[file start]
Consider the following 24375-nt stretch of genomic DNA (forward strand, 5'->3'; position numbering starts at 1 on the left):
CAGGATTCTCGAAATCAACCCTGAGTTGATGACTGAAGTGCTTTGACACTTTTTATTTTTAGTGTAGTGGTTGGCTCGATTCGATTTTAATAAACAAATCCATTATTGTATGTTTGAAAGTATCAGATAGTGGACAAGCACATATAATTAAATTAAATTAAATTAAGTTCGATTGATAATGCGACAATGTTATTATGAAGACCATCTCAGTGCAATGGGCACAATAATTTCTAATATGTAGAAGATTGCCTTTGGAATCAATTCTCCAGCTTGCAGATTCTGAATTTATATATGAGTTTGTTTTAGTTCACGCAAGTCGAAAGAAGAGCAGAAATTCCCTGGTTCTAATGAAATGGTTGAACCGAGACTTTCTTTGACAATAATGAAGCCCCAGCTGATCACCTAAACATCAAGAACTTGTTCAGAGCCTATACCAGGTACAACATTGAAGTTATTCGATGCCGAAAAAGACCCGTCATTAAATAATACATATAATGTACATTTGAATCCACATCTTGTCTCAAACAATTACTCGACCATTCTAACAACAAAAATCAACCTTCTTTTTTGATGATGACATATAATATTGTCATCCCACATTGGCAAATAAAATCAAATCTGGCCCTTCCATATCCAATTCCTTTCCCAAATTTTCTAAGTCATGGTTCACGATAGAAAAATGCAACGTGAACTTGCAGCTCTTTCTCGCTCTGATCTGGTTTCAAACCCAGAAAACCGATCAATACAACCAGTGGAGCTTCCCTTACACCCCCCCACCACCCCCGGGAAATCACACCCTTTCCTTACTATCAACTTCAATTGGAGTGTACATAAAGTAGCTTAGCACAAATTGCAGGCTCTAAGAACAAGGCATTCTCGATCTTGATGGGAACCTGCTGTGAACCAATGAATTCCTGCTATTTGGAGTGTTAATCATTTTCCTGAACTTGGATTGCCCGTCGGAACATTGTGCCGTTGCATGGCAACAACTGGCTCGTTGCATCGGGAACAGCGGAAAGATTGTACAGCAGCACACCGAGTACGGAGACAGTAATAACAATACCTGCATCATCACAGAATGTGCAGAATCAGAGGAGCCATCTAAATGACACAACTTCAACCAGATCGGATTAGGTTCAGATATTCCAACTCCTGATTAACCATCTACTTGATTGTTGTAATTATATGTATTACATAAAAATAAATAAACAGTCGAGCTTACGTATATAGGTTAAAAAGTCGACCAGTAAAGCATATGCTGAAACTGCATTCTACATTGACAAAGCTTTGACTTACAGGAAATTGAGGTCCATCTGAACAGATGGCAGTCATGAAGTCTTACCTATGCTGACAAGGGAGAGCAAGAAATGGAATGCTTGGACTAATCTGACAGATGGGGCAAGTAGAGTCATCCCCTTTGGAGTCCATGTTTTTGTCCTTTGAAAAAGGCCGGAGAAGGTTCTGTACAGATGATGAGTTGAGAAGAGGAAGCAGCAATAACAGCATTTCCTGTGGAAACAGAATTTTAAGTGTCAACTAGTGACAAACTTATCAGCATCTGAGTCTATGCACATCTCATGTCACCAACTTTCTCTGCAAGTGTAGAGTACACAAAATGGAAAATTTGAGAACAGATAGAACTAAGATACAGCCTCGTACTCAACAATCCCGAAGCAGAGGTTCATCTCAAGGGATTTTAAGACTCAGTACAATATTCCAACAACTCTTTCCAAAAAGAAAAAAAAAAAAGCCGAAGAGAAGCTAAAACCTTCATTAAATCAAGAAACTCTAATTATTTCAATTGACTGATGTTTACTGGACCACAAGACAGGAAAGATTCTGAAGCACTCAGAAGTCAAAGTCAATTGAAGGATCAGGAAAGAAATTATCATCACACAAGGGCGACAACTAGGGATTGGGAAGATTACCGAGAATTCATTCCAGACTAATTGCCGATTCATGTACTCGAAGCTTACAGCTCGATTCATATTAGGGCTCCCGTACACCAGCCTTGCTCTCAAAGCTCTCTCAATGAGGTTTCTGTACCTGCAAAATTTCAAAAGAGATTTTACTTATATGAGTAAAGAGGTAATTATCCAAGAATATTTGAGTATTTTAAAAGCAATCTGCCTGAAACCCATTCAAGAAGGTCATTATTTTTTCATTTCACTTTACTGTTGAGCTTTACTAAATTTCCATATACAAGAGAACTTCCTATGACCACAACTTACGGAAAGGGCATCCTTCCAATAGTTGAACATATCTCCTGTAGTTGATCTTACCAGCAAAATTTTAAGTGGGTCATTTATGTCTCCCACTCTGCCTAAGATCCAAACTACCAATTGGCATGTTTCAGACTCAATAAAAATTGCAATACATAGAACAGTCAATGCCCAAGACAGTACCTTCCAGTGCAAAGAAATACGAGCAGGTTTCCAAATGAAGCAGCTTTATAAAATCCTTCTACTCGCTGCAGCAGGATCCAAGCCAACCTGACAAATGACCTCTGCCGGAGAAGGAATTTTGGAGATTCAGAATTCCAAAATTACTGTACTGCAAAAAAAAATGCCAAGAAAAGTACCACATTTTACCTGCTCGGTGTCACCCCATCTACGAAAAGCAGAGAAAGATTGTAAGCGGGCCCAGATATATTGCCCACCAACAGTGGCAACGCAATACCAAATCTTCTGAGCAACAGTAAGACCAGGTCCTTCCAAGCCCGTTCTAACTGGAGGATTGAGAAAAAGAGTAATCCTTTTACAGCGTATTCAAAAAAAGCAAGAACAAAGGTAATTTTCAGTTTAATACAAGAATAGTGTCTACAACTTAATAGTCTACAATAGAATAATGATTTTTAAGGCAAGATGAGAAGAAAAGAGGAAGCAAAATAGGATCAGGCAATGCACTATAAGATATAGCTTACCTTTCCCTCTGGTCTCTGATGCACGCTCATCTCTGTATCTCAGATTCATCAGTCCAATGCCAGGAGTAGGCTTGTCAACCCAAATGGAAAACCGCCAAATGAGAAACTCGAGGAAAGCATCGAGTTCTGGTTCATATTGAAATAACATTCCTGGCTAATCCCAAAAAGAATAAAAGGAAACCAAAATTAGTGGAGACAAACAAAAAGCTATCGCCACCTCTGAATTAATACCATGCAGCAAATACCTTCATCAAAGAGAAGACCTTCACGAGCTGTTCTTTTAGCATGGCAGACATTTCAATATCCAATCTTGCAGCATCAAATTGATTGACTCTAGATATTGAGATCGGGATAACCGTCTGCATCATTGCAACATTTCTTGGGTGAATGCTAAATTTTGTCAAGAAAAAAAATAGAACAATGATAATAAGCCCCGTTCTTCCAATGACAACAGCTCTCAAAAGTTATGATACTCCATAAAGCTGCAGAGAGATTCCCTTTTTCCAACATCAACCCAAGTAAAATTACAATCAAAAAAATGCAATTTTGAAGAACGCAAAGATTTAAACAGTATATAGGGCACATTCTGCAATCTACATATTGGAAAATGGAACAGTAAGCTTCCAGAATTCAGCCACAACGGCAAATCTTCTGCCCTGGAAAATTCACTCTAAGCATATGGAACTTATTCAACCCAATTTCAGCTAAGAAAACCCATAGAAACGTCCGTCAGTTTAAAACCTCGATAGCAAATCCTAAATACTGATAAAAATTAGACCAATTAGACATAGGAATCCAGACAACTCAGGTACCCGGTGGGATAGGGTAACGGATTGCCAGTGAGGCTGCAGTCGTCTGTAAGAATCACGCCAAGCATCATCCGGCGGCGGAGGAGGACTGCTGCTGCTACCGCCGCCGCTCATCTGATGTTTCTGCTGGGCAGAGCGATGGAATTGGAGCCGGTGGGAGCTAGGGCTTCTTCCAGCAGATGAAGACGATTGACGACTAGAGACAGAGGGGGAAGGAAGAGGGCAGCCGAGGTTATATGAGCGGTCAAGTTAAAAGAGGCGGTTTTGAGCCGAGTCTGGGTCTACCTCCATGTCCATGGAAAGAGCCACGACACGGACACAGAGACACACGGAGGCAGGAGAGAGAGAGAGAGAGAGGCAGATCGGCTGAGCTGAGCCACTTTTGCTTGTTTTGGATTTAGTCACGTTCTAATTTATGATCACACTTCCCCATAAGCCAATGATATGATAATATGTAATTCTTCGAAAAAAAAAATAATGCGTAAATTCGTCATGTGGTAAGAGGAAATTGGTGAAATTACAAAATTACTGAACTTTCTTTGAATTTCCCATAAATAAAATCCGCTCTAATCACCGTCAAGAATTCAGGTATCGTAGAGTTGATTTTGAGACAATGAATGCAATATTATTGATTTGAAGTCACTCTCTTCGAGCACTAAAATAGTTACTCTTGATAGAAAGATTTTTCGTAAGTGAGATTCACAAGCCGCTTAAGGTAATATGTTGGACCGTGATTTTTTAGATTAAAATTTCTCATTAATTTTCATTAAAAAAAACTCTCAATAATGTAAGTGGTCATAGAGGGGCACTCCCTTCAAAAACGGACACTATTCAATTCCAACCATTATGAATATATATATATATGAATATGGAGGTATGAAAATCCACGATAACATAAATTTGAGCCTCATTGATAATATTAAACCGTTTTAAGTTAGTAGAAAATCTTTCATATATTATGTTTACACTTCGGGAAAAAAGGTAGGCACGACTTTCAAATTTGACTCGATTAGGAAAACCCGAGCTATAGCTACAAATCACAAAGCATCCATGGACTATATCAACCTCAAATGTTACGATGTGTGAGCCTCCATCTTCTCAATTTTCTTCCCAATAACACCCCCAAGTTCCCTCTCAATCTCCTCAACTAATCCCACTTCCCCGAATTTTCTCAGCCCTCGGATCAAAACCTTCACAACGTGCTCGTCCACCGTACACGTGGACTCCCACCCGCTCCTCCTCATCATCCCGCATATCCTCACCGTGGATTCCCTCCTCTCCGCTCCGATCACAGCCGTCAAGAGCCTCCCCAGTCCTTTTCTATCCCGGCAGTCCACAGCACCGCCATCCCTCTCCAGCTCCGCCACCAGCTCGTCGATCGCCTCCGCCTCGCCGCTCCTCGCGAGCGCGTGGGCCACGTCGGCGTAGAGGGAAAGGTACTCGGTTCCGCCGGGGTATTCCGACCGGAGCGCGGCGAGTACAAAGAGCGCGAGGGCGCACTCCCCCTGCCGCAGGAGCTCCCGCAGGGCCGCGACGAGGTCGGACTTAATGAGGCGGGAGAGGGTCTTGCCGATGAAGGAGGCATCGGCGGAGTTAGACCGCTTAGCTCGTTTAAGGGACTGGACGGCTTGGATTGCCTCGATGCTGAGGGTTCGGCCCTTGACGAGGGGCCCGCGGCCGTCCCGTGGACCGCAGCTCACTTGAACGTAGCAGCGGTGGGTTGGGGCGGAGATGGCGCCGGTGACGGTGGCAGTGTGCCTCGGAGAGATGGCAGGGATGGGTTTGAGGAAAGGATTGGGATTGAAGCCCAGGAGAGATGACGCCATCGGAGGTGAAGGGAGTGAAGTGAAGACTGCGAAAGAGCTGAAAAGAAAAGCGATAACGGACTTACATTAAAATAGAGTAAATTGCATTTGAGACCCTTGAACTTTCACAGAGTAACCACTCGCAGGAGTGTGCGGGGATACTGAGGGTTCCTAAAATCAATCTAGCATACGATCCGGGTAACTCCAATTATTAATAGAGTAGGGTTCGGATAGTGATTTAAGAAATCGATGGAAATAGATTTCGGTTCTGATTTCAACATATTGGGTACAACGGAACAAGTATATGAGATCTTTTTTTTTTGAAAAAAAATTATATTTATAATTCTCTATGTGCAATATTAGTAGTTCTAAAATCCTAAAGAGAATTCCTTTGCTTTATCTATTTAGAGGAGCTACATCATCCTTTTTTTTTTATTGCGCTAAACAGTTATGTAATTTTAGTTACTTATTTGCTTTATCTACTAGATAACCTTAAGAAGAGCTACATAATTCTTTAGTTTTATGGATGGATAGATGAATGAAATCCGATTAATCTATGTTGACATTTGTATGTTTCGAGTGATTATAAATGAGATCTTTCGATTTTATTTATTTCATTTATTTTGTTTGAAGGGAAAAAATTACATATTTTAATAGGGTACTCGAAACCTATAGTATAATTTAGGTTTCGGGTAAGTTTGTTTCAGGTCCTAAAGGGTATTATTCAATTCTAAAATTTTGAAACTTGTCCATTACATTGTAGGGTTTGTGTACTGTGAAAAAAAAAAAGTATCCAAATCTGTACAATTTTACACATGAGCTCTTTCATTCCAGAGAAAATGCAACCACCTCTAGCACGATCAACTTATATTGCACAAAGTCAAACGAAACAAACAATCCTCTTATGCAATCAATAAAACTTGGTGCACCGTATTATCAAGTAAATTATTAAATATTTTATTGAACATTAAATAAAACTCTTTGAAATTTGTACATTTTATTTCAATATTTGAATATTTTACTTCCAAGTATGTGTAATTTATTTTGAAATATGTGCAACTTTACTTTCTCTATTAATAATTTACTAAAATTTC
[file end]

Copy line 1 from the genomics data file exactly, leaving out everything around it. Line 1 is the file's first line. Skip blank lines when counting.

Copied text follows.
Consider the following 24375-nt stretch of genomic DNA (forward strand, 5'->3'; position numbering starts at 1 on the left):